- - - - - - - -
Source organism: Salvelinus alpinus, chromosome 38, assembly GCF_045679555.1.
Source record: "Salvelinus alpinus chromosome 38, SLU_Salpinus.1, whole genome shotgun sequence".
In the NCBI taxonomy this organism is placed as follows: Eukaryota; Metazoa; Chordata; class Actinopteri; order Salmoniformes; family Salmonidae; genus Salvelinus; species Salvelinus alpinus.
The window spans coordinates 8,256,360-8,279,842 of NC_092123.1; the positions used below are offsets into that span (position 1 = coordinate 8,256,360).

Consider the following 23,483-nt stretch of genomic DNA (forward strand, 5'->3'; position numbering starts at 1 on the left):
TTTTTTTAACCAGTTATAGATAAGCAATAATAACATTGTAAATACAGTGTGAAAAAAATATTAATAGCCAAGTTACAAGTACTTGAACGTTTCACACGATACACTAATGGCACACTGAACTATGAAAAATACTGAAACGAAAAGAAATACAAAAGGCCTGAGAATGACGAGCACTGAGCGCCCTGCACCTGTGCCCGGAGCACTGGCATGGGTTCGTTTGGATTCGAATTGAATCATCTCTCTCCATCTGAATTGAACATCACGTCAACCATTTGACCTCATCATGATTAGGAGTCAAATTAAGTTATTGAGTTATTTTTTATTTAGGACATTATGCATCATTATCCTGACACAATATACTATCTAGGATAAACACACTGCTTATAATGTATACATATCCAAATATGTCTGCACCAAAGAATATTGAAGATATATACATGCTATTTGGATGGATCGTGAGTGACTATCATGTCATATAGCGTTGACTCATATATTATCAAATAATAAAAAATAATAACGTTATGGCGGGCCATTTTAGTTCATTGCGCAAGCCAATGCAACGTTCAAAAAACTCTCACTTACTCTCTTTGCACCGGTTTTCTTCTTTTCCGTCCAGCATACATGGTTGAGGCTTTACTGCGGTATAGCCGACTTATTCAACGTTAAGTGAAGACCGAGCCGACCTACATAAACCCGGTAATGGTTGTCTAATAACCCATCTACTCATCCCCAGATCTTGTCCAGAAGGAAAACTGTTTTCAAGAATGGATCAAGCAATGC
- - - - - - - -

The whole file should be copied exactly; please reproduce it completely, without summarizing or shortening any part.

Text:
Source organism: Salvelinus alpinus, chromosome 38, assembly GCF_045679555.1.
Source record: "Salvelinus alpinus chromosome 38, SLU_Salpinus.1, whole genome shotgun sequence".
In the NCBI taxonomy this organism is placed as follows: Eukaryota; Metazoa; Chordata; class Actinopteri; order Salmoniformes; family Salmonidae; genus Salvelinus; species Salvelinus alpinus.
The window spans coordinates 8,256,360-8,279,842 of NC_092123.1; the positions used below are offsets into that span (position 1 = coordinate 8,256,360).

Consider the following 23,483-nt stretch of genomic DNA (forward strand, 5'->3'; position numbering starts at 1 on the left):
TTTTTTTAACCAGTTATAGATAAGCAATAATAACATTGTAAATACAGTGTGAAAAAAATATTAATAGCCAAGTTACAAGTACTTGAACGTTTCACACGATACACTAATGGCACACTGAACTATGAAAAATACTGAAACGAAAAGAAATACAAAAGGCCTGAGAATGACGAGCACTGAGCGCCCTGCACCTGTGCCCGGAGCACTGGCATGGGTTCGTTTGGATTCGAATTGAATCATCTCTCTCCATCTGAATTGAACATCACGTCAACCATTTGACCTCATCATGATTAGGAGTCAAATTAAGTTATTGAGTTATTTTTTATTTAGGACATTATGCATCATTATCCTGACACAATATACTATCTAGGATAAACACACTGCTTATAATGTATACATATCCAAATATGTCTGCACCAAAGAATATTGAAGATATATACATGCTATTTGGATGGATCGTGAGTGACTATCATGTCATATAGCGTTGACTCATATATTATCAAATAATAAAAAATAATAACGTTATGGCGGGCCATTTTAGTTCATTGCGCAAGCCAATGCAACGTTCAAAAAACTCTCACTTACTCTCTTTGCACCGGTTTTCTTCTTTTCCGTCCAGCATACATGGTTGAGGCTTTACTGCGGTATAGCCGACTTATTCAACGTTAAGTGAAGACCGAGCCGACCTACATAAACCCGGTAATGGTTGTCTAATAACCCATCTACTCATCCCCAGATCTTGTCCAGAAGGAAAACTGTTTTCAAGAATGGATCAAGCAATGC